The idea that life’s deepest, oldest roots were laid down by RNA molecules that evolved ever more complexity has dominated the origins-of-life field for the past few decades, reigning over competing theories that started instead with peptides or DNA.
But recently, the field has shifted toward theories that include more than one protagonist. One that’s gained particular momentum is the idea that RNAs and peptides coevolved complexity, and that their intermingling sparked life as we know it.
Now, a new study published in Nature breathes fire into an “RNA-peptide world” by suggesting a plausible pathway for how early RNA molecules may have enabled peptides to grow directly on them, like mushrooms growing on a tree. Those peptides may in turn have stabilized the RNA molecules, allowing them space to complexify. This coevolution of two of life’s key players as a single mixed, “chimeric” molecule may have been the very start of protein production, and a step toward a primitive version of a ribosome.
“It turns out that they could have actually helped one another,” said Claudia Bonfio, a junior group leader at the Institute of Supramolecular Science and Engineering in Strasbourg, France, who wrote a commentary that accompanied the paper. Studies have shown that the raw materials for both peptides and RNA would likely have been present at the start of life, so this paper takes the view, “Why should we just focus on RNA?” Bonfio said.
The work opens new directions to explore the origins of life, said Yitzhak Tor, a professor of chemistry and biochemistry at the University of California San Diego, who was not part of the study but is a longtime collaborator with the authors. “Now you need to consider the interplay between two different biomolecules.”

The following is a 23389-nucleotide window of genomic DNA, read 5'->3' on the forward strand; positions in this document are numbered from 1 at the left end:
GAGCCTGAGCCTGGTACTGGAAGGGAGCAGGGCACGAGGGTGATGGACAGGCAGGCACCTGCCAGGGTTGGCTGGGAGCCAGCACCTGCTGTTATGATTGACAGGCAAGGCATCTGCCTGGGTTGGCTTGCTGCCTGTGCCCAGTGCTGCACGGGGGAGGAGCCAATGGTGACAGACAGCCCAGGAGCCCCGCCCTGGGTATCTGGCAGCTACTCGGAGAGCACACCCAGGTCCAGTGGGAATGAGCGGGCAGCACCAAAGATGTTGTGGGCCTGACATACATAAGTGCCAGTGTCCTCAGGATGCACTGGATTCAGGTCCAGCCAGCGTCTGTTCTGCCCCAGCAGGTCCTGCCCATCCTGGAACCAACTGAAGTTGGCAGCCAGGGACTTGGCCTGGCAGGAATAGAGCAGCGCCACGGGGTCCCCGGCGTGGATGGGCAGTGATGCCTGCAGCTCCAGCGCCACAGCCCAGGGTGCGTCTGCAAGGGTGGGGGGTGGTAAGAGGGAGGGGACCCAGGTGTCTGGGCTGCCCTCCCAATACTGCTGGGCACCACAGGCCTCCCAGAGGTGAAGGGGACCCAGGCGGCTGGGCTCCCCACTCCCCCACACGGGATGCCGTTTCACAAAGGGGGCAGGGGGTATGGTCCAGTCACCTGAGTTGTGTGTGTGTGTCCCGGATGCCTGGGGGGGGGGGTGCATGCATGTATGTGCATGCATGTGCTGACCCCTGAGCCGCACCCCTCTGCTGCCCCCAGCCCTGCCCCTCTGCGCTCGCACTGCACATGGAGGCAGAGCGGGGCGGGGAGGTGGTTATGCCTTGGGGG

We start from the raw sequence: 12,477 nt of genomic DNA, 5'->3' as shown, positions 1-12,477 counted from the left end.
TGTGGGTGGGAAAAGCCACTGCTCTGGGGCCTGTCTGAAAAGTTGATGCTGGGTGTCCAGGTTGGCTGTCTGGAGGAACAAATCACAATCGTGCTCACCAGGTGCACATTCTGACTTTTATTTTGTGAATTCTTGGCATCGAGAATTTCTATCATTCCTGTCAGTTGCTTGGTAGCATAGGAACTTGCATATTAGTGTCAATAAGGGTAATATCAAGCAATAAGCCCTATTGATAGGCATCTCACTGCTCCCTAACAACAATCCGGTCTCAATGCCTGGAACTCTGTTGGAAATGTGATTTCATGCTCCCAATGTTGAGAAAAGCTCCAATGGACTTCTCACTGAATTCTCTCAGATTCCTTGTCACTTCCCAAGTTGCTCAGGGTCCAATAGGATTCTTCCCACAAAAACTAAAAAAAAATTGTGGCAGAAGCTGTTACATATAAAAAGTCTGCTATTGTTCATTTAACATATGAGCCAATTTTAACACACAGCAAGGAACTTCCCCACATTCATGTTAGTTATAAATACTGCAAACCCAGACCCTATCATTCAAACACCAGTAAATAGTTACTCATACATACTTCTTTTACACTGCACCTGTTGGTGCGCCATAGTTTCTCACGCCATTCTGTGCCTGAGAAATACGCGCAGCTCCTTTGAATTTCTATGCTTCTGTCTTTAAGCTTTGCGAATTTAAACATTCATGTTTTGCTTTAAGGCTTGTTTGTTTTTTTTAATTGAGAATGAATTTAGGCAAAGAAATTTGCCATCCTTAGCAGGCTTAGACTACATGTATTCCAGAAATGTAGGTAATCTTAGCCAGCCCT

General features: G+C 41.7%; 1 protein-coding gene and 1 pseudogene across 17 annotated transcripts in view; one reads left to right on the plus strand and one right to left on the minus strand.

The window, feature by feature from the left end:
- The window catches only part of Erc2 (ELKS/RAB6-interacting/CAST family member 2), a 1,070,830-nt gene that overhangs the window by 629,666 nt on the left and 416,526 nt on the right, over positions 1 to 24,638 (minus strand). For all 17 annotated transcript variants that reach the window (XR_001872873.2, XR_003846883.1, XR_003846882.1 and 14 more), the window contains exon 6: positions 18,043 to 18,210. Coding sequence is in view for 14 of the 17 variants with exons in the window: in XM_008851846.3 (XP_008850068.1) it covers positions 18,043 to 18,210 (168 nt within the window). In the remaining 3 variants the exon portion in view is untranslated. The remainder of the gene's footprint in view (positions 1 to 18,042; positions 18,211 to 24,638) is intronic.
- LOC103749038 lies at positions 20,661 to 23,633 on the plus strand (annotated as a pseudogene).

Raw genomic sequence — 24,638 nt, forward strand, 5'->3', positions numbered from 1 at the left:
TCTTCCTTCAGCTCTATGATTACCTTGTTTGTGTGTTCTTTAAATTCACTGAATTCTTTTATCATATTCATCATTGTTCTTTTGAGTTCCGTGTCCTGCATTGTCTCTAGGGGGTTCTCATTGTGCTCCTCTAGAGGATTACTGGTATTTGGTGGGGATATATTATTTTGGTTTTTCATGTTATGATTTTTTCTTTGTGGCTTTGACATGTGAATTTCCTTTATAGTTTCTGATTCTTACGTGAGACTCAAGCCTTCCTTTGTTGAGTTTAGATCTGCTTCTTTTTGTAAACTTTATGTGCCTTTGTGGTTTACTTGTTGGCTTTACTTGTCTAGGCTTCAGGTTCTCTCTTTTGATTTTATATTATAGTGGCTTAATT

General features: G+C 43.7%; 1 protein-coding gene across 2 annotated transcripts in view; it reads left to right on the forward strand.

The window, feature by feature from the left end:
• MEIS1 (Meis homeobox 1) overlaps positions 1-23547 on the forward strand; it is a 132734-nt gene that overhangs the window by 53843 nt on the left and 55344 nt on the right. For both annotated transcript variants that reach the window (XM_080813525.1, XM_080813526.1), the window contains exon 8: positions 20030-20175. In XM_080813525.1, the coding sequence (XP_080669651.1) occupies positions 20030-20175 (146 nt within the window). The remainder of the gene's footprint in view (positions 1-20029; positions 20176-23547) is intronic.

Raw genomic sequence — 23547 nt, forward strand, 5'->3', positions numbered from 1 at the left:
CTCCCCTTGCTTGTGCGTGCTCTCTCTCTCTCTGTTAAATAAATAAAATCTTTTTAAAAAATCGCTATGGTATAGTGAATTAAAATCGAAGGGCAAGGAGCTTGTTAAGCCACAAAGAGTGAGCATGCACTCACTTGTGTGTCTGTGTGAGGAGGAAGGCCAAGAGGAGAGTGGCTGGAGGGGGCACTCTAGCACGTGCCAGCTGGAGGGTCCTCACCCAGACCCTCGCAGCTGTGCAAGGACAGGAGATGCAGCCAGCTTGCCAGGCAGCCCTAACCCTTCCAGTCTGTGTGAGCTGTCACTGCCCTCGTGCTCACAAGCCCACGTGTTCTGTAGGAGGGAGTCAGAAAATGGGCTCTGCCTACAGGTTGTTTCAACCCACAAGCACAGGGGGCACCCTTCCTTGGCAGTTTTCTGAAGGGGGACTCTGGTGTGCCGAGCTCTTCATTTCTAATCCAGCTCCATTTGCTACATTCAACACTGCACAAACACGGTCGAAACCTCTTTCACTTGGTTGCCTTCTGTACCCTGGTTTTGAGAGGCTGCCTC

It’s a “highly intriguing demonstration,” said Andro Rios, a research scientist at the Blue Marble Space Institute of Science and NASA’s Ames Research Center.
The findings also explain a major chicken-and-egg conundrum that has bedeviled researchers studying life’s origin: How did proteins form before the evolution of the ribosome — the cellular machine that churns out proteins in modern cells — when the ribosome is partly made up of proteins itself?
When cells need to make proteins, their genes spin out long threads of messenger RNA (mRNA) that encodes very precise recipes for making them. Ribosomes slide over these recipes to read them and assemble the amino acids that correspond to each step, with the help of their amino acid suppliers: molecules called transfer RNA (tRNA) that continuously dive in as the process unfolds. The ribosome transfers a growing peptide chain onto each new amino acid brought in by tRNAs. These chains get longer and longer and eventually fold into functional proteins.
It’s unlikely, however, that proteins formed in a similar way 3.5 billion years ago. The bonds that hold the peptides on the tRNA molecules are rather weak. Without a ribosome available to provide shelter, water molecules would break these bonds before peptides could form, making the process unfeasible in the harsh watery conditions of the primordial world.
But most people are focusing on re-creating the familiar process of protein translation in a simpler form, said Thomas Carell, senior author of the new paper and the chair for organic chemistry at the Ludwig Maximilian University of Munich. What if ancient translation looked very different from its modern form?
Carell and his team started to dig into this idea, looking for stronger bonds that might have survived in primordial conditions. That’s how they zoned in on the often-overlooked molecules called noncanonical nucleotides. The genetic code of RNA is typically written with just four bases (adenine, guanine, cytosine and uracil), but nucleotides with other bases are also present in many RNA molecules that do other jobs — including helping with protein production in the ribosome. These unusual nucleotides can attach to amino acids with a chemical bond that’s much stronger than the one that attaches amino acids to the tRNA molecules.